2. Before you hit enter to make the boundaries, hit Ctrl + comma and Ctrl + period (or Command + comma and Command + period with a Mac) to make sure the boundaries are at zero crossings (i.e. the where the sound wave at the top crosses over zero) so you don't get clicking noises (if you've already hit enter, you can move the boundaries to the nearest zero crossing by going to "boundary" in the top menu).
3. You should have a spreadsheet in which you've prepared the file names for each stimulus. Depending on the type of experiment, it can get confusing to name your files as simply the (non)word that they are, because then you won't have information about the condition or contrast they're being used in, which could make analyses more difficult. Instead, it's often useful to label your files something like condition_sound_speaker. For example, in our study on Finnish length perception, we labeled our files like "ata1.L", meaning the /ata/ context, with the first length template (i.e. all short segments; we had a code for each template, such as "2" for the first vowel was long, "3" for the first consonant was long, etc.), and "L" for the speaker. [Edit 4/26/22: I recommend using underscores instead of periods in your file names. It turns out some Praat scripts don't play well with periods.] Whatever you choose, make sure it's laid out very clearly somewhere.
4. I find it useful to highlight my stimuli in this spreadsheet as I go along putting the labels in the TextGrid. I use green for a good token, yellow for a somewhat questionable token, and red if there was something wrong with it and I didn't even mark that word. It's always a good idea to keep track of your progress and take note of any problems you encounter.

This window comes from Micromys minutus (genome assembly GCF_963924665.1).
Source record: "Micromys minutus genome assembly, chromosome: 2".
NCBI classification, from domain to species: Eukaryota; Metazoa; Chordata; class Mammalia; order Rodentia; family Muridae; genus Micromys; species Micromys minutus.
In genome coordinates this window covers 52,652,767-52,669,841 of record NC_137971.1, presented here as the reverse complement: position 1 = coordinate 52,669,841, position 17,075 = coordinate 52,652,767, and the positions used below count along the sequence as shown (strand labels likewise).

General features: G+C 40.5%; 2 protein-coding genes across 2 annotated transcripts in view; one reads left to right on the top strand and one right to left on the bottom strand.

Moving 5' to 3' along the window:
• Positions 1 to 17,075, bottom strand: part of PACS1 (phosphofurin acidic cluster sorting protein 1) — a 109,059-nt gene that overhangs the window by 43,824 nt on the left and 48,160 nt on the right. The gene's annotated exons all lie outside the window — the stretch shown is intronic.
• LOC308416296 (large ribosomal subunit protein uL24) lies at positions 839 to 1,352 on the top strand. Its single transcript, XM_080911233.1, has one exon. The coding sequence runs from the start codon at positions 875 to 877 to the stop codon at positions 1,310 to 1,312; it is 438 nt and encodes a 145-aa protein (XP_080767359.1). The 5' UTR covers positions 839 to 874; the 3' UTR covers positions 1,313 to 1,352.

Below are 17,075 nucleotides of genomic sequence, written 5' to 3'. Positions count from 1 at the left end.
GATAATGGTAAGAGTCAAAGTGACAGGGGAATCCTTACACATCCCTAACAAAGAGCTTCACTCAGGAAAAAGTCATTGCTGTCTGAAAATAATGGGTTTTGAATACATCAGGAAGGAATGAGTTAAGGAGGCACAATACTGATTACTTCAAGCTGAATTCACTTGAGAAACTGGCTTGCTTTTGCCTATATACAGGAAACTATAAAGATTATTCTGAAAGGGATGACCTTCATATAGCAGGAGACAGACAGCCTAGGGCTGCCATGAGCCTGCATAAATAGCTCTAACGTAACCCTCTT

4. Save your TextGrid often because Praat may crash. While you're working in the sound file, go to "File" in the top menu --> "Save TextGrid as text file".
5. Once all the labels are in, run the script "save_labeled_intervals_to_wav_sound_files.praat" by going to the Praat Objects window --> "Praat" on the top menu --> "Open Praat Script" (if you're using a Mac, go to "Open"-->"Read from file"). Make sure the sound file is open as a long sound file ("Open" --> "Open long sound file") and the TextGrid is also highlighted. If you access the script from my website, it will open in the .txt format in the browser instead of downloading as .praat. You can copy the text of the script, then go to the Praat Objects window --> "Praat" --> "New Praat Script", and paste it in.
6. When you run the script ("Run" in the top menu in the open script --> "Run"), don't forget to put in the folder where you want all the sound files to go (including a backwards [PC] or forwards [Mac] slash at the end of the file path). At this point you can add a prefix or a suffix to all your files, such as labeling them with the speaker.
You should now have sound files to use in your experiment!
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I like sounds. Here I'll teach you how to play with them and force other people to listen to them. For science.